Image of Wesley Johnson

First Taste Of Playoffs All Wesley Johnson Imagined

LOS ANGELES - Austin Rivers knew what Wesley Johnson was going through.

After five NBA seasons, Johnson finally found himself on a team bound for the postseason for the first time, an experience Rivers got to go through for the first time last year.

“I was extremely nervous – not scared nervous, just nervous because you’ve never played at that level of intensity before,” Rivers recalled.

When Johnson first checked into the game at the 4:09 mark in the first quarter, in between two Blake Griffin free throws, Rivers could tell Johnson felt the same way.

Or, at least he thought.

It’s tough to tell how the mild-mannered and easygoing forward is feeling. His facial expression rarely changes, save for a few grins on the court.

“I don’t know if Wes is happy or sad,” Rivers said. “Wes would be a great card player, poker player. You can tell when he’s happy about something, he’ll smile. But when he’s mad, you don’t know. I’ll ask, ‘Is something wrong,’ and even then he’ll be like, ‘Nah, I’m good.’ You just don’t know.”

On Sunday, whether his countenance showed it or not, it was all anxious giddiness inside.

Johnson talked to teammates and got advice before the end of the regular season about how the environment changes. After all, he’s the only player on the Clippers other than rookie Branden Dawson without any postseason experience.

“Everybody’s telling me it’s a different atmosphere, a different feel,” Johnson said. “The intensity rises.”

That excited Johnson, who couldn’t help but get a grin on his face while sitting at his locker in Phoenix on the last day of the regular season, knowing what was ahead.

Johnson put up numbers in two years in Minnesota, another year in Phoenix and two years with the Lakers, but never saw what it was like to play past 82 regular season games. He had waited longer than Rivers had for his first taste of the playoffs, and even the road to get there this year had its tolls.

He played with plantar fasciitis in both feet toward the end of the season, forcing him to switch out orthotics and try different methods to get out on the court. He said the beginning of games is typically the toughest as he tries to warm up, and he hopes that the breaks between games in the postseason will lessen the load on his feet.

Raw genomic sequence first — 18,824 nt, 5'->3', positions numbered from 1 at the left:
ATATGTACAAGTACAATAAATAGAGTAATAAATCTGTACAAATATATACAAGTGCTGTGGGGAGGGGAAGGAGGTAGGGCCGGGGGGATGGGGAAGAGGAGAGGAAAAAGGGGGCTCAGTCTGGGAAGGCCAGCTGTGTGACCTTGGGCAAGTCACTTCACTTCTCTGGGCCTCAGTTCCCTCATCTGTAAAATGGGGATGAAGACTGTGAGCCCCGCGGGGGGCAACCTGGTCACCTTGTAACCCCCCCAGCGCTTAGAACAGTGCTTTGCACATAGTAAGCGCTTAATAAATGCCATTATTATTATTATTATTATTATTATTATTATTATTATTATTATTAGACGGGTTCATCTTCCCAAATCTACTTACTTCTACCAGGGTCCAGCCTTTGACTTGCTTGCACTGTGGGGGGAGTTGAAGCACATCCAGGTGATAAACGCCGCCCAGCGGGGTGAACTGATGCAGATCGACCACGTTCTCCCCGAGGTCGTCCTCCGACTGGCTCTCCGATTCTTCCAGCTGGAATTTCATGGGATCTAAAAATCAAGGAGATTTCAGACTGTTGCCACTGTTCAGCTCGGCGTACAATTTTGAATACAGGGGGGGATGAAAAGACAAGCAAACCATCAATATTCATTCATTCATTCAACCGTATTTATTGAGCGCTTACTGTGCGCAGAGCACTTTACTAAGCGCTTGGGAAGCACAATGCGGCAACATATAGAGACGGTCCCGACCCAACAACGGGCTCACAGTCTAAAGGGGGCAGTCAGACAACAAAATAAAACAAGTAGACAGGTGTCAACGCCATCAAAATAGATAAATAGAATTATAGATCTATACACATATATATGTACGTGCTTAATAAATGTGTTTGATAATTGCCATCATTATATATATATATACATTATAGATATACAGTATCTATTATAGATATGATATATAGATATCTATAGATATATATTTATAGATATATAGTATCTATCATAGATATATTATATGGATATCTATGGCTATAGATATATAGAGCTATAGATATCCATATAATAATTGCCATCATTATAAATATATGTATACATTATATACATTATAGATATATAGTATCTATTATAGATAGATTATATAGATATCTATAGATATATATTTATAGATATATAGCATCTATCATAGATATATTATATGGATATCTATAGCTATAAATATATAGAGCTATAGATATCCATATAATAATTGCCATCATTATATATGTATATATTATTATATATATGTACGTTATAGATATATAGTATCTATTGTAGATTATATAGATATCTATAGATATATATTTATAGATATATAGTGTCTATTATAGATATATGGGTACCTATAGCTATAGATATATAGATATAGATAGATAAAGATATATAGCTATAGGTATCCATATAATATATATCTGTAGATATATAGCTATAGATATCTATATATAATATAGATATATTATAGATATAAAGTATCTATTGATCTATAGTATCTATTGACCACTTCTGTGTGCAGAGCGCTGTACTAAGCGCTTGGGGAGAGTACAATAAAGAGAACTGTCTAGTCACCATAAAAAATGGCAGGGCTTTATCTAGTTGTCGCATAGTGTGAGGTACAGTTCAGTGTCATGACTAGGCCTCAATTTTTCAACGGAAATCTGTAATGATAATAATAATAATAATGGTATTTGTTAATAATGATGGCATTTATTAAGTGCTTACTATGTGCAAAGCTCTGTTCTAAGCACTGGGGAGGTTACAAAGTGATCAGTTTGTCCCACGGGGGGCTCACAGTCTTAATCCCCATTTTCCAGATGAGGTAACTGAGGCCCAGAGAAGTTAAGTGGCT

Johnson wasn’t going to miss his first chance to play in the playoffs, so after getting a couple games off to rest late in the year, he returned for the final three games of the regular season for a final tune-up as part of a bench unit that’s lessened the load on the Clippers’ starters this season.

“There’s been a lot of guys that have stepped up and taken on bigger roles,” Griffin said. “I’m really proud of Wes, the way he’s stuck with it all year dealing with plantar fasciitis and dealing with different stuff here and there.”

It was all a buildup for Sunday night.

When Johnson finally recorded his first career playoff minutes in Game 1, he did his best to keep composed, though he committed a foul about 13 seconds into the game.

After that, he settled down.

“That’s how I felt last year, I was extremely nervous,” Rivers said. “But once you start playing, you’re good.”

Johnson played nine minutes, dishing out a quick assist before finishing with two rebounds, a block and a 3-pointer in the corner by the end of the night.

“It was definitely what I thought it was going to be,” Johnson said. “When I was out there, I was really just trying to stick to the same rotations. But after I hit the first shot, everything went away, and I was all right.”

Unfortunately for Johnson, that 3-point shot didn’t come until less than a minute remained in the game. Ideally for Johnson, the momentum from that shot, which calmed the nerves, carries over to Wednesday’s Game 2.

“He hit that last three of the game, and he was like, ‘OK, I’m good now,’ Rivers said. “That was all he needed.”

LA Clippers
LA Clippers

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